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RIAA says someone else was pirating on their IPs

Yesterday we reported on how both the Recording Industry Artists of America (and the United States Department of Homeland Security) were caught red handed with their IP addresses being used to download every episode of the Showtime series DEXTER. Well, obviously, RIAA has a perfectly logical explination for how this happened.

“Those partial IP addresses are similar to block addresses assigned to RIAA. However, those addresses are used by a third party vendor to serve up our public Web site. They are not used by RIAA staff to access the Internet,” a spokesperson for RIAA told CNET.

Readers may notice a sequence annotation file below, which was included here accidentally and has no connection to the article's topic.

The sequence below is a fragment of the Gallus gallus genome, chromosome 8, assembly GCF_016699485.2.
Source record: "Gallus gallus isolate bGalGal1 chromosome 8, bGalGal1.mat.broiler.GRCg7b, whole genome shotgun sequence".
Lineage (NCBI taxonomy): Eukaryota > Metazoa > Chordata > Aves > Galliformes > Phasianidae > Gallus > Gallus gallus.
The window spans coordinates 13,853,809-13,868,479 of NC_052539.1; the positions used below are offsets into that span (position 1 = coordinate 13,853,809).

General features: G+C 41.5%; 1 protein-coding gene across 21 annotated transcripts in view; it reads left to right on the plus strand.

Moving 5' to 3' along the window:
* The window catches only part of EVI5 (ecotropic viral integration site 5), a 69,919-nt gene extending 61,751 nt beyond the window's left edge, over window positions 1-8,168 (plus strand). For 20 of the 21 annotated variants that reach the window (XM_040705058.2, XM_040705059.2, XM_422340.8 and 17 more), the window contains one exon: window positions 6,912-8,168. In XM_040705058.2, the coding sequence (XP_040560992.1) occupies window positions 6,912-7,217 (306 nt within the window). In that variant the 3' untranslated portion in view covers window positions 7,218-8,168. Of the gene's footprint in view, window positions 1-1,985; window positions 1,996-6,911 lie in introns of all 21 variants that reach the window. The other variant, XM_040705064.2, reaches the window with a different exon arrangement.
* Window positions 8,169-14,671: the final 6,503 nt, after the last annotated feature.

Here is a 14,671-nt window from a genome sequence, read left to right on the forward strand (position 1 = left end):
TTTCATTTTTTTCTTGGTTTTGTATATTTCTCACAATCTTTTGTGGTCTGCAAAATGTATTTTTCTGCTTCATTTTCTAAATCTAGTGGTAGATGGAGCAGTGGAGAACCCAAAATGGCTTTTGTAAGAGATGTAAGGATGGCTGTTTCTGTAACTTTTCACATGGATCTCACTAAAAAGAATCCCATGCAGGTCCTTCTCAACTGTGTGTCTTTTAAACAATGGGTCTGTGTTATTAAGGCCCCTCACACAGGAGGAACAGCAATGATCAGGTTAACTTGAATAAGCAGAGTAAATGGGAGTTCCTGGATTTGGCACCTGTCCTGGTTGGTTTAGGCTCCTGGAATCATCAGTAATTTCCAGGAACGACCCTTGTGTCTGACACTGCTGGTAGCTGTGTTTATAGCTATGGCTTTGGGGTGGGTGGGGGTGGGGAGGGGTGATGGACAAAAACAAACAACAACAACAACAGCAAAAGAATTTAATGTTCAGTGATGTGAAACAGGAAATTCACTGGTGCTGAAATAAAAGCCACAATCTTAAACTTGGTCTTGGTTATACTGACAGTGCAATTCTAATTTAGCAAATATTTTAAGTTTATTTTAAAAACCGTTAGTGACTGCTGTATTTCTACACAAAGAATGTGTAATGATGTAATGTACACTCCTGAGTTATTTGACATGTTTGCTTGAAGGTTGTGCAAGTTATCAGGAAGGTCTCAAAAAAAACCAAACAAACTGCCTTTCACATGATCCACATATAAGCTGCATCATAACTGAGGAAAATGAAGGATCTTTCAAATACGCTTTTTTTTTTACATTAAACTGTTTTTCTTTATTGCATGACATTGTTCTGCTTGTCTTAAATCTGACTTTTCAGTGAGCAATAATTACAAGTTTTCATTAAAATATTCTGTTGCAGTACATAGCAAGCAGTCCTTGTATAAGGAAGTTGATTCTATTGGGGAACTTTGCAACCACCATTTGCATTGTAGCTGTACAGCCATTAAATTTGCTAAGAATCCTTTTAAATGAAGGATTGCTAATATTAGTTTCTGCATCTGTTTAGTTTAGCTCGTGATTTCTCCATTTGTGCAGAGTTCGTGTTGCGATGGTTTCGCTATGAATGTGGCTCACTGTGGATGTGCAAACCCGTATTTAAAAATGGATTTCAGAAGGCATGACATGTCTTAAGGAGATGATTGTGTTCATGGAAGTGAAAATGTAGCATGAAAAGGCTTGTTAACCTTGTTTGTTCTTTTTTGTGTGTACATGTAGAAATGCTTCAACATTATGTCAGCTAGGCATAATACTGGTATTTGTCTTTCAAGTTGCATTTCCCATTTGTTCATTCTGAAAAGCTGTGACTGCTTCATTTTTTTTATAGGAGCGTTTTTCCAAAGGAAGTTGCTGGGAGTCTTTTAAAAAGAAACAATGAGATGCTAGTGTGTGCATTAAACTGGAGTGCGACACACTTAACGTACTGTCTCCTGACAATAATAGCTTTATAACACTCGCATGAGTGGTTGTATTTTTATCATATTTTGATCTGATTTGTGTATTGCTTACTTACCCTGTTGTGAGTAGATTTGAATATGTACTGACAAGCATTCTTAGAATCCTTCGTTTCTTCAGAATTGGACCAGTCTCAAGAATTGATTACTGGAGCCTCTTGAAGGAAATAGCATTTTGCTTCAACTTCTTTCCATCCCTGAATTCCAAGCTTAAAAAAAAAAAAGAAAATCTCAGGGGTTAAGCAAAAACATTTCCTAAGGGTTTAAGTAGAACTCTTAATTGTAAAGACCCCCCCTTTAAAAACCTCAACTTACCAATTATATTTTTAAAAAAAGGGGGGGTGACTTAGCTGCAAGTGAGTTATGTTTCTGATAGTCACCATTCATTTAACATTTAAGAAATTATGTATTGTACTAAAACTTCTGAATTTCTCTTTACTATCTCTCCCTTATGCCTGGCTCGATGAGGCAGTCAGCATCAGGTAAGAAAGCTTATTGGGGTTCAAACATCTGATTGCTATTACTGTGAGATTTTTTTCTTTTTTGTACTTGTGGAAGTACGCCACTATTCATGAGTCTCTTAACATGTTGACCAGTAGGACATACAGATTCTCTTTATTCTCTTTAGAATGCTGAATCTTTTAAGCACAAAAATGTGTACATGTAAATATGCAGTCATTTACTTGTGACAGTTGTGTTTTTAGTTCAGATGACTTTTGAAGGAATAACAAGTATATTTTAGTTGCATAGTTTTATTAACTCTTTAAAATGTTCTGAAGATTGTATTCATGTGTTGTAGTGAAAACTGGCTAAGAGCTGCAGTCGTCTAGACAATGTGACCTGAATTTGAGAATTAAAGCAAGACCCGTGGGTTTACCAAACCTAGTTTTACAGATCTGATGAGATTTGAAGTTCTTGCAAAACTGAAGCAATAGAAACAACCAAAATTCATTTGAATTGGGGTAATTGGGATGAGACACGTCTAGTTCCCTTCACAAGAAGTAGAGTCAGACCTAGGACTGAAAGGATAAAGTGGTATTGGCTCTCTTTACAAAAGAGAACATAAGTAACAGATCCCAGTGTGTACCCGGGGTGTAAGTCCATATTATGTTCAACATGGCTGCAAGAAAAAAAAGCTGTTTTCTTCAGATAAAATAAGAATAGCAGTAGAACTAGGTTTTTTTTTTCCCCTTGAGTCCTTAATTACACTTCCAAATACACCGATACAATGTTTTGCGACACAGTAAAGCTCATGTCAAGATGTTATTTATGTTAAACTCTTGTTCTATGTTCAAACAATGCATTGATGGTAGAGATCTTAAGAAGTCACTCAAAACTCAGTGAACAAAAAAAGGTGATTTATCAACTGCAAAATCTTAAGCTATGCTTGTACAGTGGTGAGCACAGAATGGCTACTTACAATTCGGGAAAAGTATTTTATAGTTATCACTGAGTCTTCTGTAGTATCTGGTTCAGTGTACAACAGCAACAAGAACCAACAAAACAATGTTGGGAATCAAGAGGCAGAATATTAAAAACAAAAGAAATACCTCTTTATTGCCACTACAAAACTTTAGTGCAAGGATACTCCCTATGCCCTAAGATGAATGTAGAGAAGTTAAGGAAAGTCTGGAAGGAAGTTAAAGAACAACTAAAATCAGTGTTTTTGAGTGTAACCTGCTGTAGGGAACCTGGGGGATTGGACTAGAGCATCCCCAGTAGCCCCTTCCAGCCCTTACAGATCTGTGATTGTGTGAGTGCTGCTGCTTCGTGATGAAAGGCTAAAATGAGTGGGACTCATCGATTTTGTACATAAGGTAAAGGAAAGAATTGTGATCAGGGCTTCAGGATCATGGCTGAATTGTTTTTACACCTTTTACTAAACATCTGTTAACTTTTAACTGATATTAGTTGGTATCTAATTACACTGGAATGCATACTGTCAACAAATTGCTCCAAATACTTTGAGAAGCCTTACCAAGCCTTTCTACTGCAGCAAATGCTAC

Basically, it wasn't us!

It's almost the same defense that the people RIAA commonly sues for downloading material would use. That a friend was over using their Internet and did it without their consent. That their wireless wasn't secure and that it must have been a neighbor. That someone hacked into their computer and did the downloading without their knowledge. RIAA's lawyers never seem to believe it in court, yet RIAA is using the same type of logic to defend themselves.

Except those IP address belong to RIAA. An IP address isn't just similar to another address. It's either the address, or it isn't. As TorrentFreak points out, the listing of RIAA's IP addresses is publicly avaliable on the ARIN website. If RIAA owns the IP addresses, they're just as legally liable as those individuals they come after. Maybe there would be one good thing to come out of SOPA if it were passed, in a cruel twisted way, it could allow us to shutdown the RIAA for copyright infringement.

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